Know The Early Signs of Sepsis Before It’s Too Late

Sepsis is the body’s extreme response to an infection, and can be life-threatening. In fact, of the over 1.5 million people in the US who are diagnosed with sepsis every year, around 30% of them do not survive. This extremely serious condition is a leading cause of death in hospitals, and is the main reason why people are readmitted to the hospital. September is Sepsis Awareness Month, so we want to help you to recognize the early signs of this condition before it’s too late.

What Causes Sepsis?

When your body has an infection that it cannot fight off, sepsis can develop. Inflammation and blood clotting that occurs when the body is in sepsis then causes reduced blood flow to limbs and vital organs, which can lead to organ failure and even death. 

Most sepsis is caused by a bacterial infection, but it can also be caused by viral infections, such as Covid-19, fungal infections; in addition, it can also develop after a traumatic injury. Common causes of sepsis include:

man holding the side of his stomach

  • Infection of the appendix
  • Bowel problems
  • Infection of the abdominal cavity
  • Gallbladder or liver infections
  • Infections of the brain or the spinal cord
  • Bacteria that enters the skin through wounds or skin inflammation, or the openings made with IV catheters
  • Urinary tract infections

Who Is At Risk?

Sepsis can affect anyone, but the following people are at a greater risk of developing it:

  • Adults older than 65 
  • Very young children 
  • Pregnant women
  • People with pre-existing infections or medical conditions such as diabetes, lung disease, cancer, and kidney disease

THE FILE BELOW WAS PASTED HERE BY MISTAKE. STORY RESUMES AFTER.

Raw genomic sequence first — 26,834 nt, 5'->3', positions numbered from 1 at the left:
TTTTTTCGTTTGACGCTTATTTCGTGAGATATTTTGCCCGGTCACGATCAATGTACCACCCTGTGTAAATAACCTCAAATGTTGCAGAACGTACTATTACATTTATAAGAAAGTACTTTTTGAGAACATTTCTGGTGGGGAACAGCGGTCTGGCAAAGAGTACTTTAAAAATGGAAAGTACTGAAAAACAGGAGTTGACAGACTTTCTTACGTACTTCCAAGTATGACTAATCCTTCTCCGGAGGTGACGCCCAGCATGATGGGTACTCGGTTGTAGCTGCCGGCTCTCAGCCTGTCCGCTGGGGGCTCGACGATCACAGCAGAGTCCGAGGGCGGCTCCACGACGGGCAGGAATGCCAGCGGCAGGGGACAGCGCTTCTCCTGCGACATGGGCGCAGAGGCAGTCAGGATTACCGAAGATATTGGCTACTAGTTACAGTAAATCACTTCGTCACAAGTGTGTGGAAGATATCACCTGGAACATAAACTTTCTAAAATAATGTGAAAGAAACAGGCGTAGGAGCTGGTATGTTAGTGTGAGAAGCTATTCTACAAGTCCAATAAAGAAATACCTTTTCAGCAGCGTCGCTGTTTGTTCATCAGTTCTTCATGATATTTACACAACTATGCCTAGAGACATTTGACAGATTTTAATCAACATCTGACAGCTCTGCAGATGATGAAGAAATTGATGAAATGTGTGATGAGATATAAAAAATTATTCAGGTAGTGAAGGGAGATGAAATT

• People with weakened immune systems
  • Patients who are in the hospital
  • People with severe injuries, such as extensive burns or wounds
  • Patients with catheters

Signs & Symptoms

It is very important to recognize the following signs and symptoms of sepsis, so you can get immediate treatment from a doctor or hospital. These signs and symptoms include:

  • Fast heart rate
  • Shaking or chills
  • Confusion or disorientation
  • Clammy or sweaty skin
  • Shortness of breath
  • Fever
  • Rash

Treatmentpink and gray pills

If you are diagnosed with sepsis, you will need to be treated at the hospital in an intensive care unit, so that doctors can control the infection and protect your organs. To do this, they will use antibiotics and fluids. And if you are in extremely critical condition, you might need a breathing tube, kidney dialysis, or surgery to remove the infection.

Most people can completely recover from sepsis, although some people might have permanent organ damage. Some evidence from the study of patients with severe sepsis has shown that sepsis disrupts a person’s immune system, leading to future infection risks.

Health Insurance 

It is important to have health insurance in case you need to be unexpectedly admitted to the hospital for sepsis. If you don’t have a healthcare plan, you could face thousands of dollars in bills and end up in debt. If you’re not sure what plan is right for you, speak to an EZ agent! EZ agents are highly trained and knowledgeable and will sort through all available plans to make sure that you’re completely covered no matter what. 

We offer a wide range of health insurance plans from top-rated insurance companies in every state. And because we work with so many companies, and can offer all of the plans available in your area, we can find you a plan that saves you a lot of money – even hundreds of dollars – even if you don’t qualify for a subsidy. There is no obligation, or hassle, just free quotes on all available plans in your area. To get free instant quotes, simply enter your zip code in the bar above, or to speak to a local agent, call 888-350-1890.

About The Author:
Cassandra Love

With over a decade of helpful content experience Cassandra has dedicated her career to making sure people have access to relevant, easy to understand, and valuable information. After realizing a huge knowledge gap Cassandra spent years researching and working with health insurance companies to create accessible guides and articles to walk anyone through every aspect of the insurance process.

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